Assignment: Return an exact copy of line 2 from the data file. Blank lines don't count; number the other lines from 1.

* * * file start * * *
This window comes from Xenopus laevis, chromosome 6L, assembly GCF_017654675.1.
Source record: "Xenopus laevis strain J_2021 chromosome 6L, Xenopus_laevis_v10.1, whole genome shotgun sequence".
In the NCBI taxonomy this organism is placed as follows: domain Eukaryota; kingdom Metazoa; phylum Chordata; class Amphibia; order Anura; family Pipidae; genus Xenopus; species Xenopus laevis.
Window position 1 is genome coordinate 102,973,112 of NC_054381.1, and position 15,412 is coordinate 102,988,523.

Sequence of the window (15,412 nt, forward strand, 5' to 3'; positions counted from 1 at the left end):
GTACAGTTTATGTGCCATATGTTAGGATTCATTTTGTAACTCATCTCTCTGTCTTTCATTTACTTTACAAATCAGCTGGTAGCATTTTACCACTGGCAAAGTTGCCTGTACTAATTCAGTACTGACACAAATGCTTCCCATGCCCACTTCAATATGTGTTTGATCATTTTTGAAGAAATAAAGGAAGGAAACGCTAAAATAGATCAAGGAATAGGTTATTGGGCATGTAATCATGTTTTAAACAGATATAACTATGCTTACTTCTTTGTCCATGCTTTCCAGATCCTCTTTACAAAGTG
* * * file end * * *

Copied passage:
Source record: "Xenopus laevis strain J_2021 chromosome 6L, Xenopus_laevis_v10.1, whole genome shotgun sequence".